Mr Yilmaz, a short man with a heavy beard, watched last week as the guerrilla leader was humiliatingly paraded in front of Turkish flags on national television.
"All we want is freedom and political rights. We want to live like humans but the world won't let us," he said .
Mehmet Yilmaz is not his real name: he says if he gave his name he could be arrested. He claims to have been tortured in the past on suspicion of links with Mr Ocalan's Kurdish Workers' Party (PKK). He denies the links but he is a supporter of the organisation.
"I'm angry with Europe", he says, "They let us down. We've been crying out for our freedom for years but the world won't give us our rights. Last week the Israelis killed Kurds. This proves the Kurds will always be killed by all governments." Three Kurdish demonstrators were shot dead by Israeli security guards when they tried to occupy the Israeli consulate in Berlin.
"It's clear that there was an international plot to seize Abdullah Ocalan," says Mr Yilmaz. He believes that the CIA and the Israeli intelligence service, Mossad, were involved in Mr Ocalan's capture, despite US and Israeli denials.
Kurds fleeing the fighting between the PKK and security forces in south- east Turkey have given Istanbul the biggest Kurdish concentration anywhere. But few were willing to talk about Mr Ocalan's capture. "What do you expect?" says Mr Yilmaz. "They've arrested a lot of people. Nobody knows where it will end."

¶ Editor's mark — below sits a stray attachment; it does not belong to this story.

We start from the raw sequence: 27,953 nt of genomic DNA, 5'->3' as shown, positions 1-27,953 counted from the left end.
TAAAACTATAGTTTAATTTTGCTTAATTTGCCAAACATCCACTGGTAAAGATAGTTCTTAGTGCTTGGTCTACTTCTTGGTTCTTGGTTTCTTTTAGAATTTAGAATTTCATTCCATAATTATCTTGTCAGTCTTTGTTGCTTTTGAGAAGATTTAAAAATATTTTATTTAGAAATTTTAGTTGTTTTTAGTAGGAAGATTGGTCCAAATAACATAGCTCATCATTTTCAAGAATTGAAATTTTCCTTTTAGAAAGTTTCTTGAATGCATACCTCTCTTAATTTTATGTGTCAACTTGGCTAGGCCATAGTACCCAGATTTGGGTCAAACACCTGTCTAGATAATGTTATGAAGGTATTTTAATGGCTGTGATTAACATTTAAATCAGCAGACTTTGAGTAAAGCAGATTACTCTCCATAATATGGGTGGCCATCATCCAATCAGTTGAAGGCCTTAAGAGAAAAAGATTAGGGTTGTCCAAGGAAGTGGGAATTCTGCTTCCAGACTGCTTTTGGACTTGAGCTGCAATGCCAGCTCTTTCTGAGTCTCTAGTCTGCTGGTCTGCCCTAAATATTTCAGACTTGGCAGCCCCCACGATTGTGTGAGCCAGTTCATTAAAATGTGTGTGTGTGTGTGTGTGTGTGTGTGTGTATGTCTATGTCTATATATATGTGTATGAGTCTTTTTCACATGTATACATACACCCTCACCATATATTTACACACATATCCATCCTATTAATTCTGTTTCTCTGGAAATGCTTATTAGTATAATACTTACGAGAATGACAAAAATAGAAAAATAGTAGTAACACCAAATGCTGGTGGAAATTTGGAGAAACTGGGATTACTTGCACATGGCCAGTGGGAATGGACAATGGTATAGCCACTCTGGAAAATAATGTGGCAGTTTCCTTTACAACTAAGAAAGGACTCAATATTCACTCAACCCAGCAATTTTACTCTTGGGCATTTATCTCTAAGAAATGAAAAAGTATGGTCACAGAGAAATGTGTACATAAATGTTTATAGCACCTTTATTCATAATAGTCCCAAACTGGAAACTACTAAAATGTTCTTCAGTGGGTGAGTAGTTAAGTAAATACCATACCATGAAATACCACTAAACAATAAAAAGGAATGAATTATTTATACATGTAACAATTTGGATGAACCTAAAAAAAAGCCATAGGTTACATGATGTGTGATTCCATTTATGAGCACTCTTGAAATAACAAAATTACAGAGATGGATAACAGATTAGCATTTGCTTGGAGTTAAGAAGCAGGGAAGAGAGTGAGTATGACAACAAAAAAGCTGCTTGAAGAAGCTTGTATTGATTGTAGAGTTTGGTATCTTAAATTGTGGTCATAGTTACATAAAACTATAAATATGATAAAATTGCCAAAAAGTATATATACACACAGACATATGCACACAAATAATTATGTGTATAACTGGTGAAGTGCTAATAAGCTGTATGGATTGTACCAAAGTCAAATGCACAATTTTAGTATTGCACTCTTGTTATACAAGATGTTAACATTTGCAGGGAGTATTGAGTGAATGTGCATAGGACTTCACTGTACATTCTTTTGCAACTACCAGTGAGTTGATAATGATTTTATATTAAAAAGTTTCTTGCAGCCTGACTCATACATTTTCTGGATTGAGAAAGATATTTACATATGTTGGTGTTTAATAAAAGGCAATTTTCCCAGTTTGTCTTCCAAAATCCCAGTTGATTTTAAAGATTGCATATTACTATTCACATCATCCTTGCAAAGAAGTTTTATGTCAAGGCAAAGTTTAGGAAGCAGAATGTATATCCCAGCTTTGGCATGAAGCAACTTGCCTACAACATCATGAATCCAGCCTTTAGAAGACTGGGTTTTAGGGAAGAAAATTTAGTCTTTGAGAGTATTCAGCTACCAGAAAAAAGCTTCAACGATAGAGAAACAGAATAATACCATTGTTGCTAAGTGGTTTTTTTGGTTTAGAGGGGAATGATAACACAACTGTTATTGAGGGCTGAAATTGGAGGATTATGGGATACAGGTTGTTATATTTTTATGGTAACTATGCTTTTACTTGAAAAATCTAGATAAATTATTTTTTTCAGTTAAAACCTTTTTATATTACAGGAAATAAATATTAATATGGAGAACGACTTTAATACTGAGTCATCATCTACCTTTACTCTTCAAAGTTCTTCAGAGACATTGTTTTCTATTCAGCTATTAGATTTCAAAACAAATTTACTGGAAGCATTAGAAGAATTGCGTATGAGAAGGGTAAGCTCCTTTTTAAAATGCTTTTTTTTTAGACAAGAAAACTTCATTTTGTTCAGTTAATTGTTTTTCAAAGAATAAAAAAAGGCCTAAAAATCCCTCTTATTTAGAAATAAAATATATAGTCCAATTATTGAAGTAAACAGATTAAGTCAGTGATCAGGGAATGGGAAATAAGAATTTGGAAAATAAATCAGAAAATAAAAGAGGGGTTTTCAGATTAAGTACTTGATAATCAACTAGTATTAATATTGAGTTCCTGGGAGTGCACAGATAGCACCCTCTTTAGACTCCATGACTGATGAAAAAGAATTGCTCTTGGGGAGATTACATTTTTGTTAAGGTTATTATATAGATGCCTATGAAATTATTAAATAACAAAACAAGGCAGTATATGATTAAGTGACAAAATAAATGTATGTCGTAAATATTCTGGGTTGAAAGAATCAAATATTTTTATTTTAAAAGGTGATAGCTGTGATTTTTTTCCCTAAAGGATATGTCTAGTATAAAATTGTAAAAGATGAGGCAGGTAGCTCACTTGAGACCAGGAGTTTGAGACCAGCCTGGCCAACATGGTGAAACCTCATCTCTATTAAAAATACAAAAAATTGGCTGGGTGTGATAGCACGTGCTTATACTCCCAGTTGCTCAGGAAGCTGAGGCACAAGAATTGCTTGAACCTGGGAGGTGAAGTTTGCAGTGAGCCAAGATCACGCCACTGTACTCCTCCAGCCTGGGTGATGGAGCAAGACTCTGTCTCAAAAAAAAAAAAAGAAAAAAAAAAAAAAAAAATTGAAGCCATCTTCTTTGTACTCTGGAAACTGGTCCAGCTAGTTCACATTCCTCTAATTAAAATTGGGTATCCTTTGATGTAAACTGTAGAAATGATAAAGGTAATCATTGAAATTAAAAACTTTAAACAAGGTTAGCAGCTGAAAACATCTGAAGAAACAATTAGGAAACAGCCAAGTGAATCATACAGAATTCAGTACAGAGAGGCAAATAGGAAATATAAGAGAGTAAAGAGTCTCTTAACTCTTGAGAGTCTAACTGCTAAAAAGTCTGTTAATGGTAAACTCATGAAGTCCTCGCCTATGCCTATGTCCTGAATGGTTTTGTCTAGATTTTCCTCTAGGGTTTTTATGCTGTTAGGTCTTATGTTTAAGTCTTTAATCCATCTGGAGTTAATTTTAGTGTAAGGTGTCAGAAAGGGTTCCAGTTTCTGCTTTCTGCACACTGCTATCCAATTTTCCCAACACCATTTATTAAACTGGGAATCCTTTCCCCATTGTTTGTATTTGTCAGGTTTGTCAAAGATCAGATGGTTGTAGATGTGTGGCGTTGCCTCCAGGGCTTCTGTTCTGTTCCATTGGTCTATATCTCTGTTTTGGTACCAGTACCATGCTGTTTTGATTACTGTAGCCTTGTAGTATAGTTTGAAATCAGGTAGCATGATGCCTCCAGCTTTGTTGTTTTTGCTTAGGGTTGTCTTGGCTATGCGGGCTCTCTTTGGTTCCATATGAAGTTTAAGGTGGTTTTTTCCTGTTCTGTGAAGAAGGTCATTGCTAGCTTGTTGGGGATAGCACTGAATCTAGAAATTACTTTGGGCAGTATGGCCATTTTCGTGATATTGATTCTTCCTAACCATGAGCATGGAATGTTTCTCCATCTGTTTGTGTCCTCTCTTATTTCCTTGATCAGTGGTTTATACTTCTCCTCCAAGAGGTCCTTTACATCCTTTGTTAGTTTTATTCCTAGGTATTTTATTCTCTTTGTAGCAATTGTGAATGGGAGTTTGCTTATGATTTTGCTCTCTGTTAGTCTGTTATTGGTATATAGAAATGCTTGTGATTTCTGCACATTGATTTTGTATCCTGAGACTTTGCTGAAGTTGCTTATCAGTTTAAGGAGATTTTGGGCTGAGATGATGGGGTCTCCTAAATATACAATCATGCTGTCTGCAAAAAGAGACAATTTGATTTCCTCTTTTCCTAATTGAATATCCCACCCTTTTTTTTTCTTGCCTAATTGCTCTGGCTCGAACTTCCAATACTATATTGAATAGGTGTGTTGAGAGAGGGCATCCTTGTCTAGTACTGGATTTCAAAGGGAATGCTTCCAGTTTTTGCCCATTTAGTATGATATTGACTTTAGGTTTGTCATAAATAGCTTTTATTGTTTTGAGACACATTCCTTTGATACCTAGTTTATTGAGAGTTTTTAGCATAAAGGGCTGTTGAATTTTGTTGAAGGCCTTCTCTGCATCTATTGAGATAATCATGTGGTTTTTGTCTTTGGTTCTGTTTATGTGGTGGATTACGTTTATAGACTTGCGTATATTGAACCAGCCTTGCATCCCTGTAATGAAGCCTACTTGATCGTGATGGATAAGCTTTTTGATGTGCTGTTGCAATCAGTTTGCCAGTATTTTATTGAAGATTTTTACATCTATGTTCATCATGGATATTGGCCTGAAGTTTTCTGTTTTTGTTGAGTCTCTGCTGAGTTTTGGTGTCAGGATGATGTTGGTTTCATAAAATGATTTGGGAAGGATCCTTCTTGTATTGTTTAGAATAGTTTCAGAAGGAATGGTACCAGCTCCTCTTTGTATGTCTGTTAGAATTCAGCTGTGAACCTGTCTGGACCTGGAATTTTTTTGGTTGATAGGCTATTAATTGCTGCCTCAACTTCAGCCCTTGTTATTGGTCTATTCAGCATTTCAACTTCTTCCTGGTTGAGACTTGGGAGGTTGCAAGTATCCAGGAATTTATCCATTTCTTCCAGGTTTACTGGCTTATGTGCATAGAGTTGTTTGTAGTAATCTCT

Turkey has almost silenced the Kurds with mass arrests in the wake of Mr Ocalan's capture. Over the weekend the number in custody was reported to have reached 1,000.
The Istanbul headquarters of Hadep, a legally recognised Kurdish political party, are surrounded by police armed with machine-guns. While protest has been rife elsewhere, in Turkey it has been limited to sporadic street violence.
"People here are too scared to talk. The police arrested one of my friends yesterday," said one Kurd living in the gecekondus, the desperately poor shanty towns where Istanbul's destitute live. He says he came here after security forces burned his village in the south-east.
"The Kurds are always either killing or being killed," says Mr Yilmaz. "The Kurdish people want peace, but there is no answer when we ask for our rights. There is only one way: to fight." Mr Yilmaz angrily rejects the suggestion that Mr Ocalan is a terrorist: "Isn't it clear that he's a leader fighting for his people's democratic freedom? They say he killed 37,000 people but that's not true. It's a war. The government has all sorts of weapons but the Kurds have only their hearts. I think if anyone calls him a terrorist they are practising terrorism against the Kurds."
Mr Yilmaz is unimpressed by the Turkish government's offer of partial amnesty for PKK guerrillas who surrender. "There are thousands of guerillas in the mountains. They will fight to the end. They will never give up their freedom."Reuse content